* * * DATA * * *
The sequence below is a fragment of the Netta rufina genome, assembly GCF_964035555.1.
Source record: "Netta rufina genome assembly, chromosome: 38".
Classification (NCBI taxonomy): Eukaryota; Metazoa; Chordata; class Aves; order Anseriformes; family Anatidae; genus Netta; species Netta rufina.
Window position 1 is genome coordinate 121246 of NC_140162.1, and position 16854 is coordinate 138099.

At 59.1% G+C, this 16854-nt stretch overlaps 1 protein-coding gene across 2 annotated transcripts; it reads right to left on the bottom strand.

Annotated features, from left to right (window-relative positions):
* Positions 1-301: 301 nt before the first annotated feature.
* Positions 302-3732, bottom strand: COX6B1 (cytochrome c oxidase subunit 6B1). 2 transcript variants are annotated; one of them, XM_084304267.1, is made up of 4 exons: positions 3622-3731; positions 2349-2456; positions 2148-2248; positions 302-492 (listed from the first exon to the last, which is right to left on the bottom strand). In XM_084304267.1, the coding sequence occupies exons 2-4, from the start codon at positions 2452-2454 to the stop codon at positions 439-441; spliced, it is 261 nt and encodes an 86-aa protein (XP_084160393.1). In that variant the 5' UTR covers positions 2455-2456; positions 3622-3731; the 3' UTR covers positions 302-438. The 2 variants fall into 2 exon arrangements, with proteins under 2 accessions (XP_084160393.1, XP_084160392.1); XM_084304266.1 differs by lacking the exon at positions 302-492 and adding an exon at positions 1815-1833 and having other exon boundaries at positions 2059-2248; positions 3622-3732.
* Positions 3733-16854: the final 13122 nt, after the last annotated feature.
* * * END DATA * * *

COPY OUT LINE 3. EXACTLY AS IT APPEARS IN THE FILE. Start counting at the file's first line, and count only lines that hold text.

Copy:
Classification (NCBI taxonomy): Eukaryota; Metazoa; Chordata; class Aves; order Anseriformes; family Anatidae; genus Netta; species Netta rufina.